Meanwhile 14 new high-speed ICE trains expected by 2012 will no longer be sold abroad, instead being put to use at home. Another 10 trains currently in use by the Netherlands national rail service will be also be bought back, while others will be rented from Swiss and French rail companies.

The details of the report emerged a week after Deutsche Bahn boss Rüdiger Grube faced angry questioning from state officials and the parliamentary transportation committee for the company’s failures. He promised €44 billion in investment on upgrades over the next five years – though some state transport ministers insisted that would not be enough and Grube admitted he could not guarantee services would be back to normal next winter.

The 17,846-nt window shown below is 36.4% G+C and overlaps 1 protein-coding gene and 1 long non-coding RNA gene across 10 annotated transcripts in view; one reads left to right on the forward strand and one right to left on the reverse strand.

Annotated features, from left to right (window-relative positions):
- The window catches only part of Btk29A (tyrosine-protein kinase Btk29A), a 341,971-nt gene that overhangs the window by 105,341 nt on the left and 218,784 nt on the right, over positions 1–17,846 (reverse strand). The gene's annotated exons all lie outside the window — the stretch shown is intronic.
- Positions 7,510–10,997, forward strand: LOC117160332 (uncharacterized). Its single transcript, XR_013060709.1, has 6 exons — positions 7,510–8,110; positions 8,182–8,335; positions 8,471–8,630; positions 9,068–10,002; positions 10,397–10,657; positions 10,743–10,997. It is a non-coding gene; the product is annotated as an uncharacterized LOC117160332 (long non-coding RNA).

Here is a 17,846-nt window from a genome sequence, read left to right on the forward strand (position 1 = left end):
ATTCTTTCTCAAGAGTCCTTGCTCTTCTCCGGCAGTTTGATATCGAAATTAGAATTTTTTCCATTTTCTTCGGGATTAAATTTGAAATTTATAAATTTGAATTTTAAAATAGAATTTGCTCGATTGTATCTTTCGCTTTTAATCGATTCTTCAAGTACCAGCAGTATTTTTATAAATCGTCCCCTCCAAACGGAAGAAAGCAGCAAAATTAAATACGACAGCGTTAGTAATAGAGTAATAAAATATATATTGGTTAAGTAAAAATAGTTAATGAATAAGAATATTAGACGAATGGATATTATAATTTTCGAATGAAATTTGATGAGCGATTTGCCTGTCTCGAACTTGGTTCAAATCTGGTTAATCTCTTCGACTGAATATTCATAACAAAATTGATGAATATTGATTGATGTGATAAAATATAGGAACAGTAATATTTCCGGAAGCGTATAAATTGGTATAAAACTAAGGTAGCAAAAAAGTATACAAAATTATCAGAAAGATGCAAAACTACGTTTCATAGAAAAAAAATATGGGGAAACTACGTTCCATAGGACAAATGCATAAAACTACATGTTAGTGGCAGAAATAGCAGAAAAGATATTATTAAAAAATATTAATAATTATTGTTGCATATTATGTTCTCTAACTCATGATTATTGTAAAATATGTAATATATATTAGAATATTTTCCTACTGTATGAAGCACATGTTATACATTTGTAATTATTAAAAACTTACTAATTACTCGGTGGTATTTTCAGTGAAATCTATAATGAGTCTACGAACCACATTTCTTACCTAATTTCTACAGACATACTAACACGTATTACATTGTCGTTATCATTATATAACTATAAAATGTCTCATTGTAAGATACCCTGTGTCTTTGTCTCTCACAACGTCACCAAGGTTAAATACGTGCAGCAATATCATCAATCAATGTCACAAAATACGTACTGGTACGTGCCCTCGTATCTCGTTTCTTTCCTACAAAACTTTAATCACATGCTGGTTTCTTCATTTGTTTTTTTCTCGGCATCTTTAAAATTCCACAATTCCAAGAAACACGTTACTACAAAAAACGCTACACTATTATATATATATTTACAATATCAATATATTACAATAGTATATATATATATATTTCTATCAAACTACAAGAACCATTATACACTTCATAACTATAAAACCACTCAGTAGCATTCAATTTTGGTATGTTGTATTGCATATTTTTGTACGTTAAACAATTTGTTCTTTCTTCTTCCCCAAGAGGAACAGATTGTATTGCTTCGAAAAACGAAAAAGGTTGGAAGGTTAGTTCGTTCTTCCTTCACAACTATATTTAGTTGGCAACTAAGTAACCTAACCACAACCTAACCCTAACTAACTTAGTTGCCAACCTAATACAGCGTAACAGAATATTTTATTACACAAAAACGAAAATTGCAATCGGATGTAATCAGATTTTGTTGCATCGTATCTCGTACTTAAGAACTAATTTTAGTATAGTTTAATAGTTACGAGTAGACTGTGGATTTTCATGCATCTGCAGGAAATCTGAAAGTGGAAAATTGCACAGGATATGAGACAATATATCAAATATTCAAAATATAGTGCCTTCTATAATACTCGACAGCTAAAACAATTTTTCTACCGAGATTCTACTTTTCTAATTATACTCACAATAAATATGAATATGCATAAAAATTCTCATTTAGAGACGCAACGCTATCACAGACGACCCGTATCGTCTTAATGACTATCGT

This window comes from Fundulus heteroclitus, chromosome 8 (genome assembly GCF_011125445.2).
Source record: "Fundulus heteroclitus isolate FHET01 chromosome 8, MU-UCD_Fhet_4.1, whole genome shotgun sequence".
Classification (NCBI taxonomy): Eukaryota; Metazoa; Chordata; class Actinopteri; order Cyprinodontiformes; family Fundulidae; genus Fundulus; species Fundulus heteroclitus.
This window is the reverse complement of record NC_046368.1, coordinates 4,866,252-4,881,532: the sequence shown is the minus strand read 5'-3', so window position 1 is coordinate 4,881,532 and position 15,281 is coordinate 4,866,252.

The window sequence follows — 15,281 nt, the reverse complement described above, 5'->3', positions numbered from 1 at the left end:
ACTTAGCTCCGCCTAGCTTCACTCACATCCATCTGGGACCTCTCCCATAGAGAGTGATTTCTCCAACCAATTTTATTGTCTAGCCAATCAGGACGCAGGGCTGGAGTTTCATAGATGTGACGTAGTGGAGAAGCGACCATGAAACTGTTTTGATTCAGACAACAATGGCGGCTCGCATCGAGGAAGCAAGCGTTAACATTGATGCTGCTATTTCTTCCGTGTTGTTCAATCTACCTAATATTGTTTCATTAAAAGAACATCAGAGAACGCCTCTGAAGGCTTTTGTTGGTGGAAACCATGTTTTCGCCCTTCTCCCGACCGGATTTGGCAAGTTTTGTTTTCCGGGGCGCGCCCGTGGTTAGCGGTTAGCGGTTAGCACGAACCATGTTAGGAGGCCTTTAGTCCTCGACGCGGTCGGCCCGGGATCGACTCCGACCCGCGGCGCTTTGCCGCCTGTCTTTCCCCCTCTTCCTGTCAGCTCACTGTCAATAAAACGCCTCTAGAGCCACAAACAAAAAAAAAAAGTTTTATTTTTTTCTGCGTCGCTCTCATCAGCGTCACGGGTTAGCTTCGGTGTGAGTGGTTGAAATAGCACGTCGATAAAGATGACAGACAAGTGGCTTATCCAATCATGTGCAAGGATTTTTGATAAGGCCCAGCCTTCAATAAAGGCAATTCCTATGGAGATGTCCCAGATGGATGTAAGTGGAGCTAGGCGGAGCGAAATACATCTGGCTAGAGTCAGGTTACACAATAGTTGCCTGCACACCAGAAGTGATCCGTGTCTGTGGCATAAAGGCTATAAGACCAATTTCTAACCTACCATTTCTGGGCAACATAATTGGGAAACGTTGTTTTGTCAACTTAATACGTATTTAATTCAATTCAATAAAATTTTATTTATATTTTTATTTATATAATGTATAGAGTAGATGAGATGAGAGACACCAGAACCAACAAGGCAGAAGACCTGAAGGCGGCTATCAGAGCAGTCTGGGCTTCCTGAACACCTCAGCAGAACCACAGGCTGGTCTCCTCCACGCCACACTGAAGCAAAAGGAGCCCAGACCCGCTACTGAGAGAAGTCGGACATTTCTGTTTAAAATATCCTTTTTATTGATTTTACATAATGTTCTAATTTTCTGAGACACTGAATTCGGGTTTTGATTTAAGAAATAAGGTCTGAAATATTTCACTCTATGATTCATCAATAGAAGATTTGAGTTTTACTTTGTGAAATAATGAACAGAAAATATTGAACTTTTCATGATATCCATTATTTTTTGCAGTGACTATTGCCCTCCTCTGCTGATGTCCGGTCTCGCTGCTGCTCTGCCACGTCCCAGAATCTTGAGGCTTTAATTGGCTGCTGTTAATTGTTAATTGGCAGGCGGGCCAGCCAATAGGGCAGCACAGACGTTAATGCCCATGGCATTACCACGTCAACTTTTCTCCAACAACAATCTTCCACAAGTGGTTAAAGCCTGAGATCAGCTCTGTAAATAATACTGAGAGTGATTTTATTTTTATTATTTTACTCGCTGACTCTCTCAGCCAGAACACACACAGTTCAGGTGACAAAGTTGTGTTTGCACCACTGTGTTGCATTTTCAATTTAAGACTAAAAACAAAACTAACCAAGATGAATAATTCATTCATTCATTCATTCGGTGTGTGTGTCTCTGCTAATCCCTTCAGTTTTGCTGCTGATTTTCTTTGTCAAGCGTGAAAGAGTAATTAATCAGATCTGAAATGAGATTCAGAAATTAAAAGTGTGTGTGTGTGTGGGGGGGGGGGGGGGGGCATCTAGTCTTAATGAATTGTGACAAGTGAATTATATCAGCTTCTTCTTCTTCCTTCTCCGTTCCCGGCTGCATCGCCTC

Still the centre-right federal government, backed by conservative state ministers, refused to waive the €500 million it is owed by Deutsche Bahn as a dividend on profits.

DPA/DAPD/ka

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STRIKES

How to navigate the Deutsche Bahn train strikes in your region of Germany

A standoff between the GDL train drivers’ union and Deutsche Bahn means that rail services will be crippled nationwide in Germany for five days. Here’s the information you need to navigate the strikes in your region.

How to navigate the Deutsche Bahn train strikes in your region of Germany
Berlin central station on Thursday morning. Photo: dpa | Paul Zinken

Deutsche Bahn is encouraging travellers to download the DB Navigator app and to use it immediately before they travel in order to see which services are currently running.

There is some information in English but the detailed lists of which lines are still running are in German. We provide links here to those pages and a brief overview of the main lines that have been affected. (tip: if it says Linie eingestellt, trains aren’t running on that line. 20-Minuten Takt means they’re running every 20 minutes).

SEE ALSO: What you need to know about the German rail strikes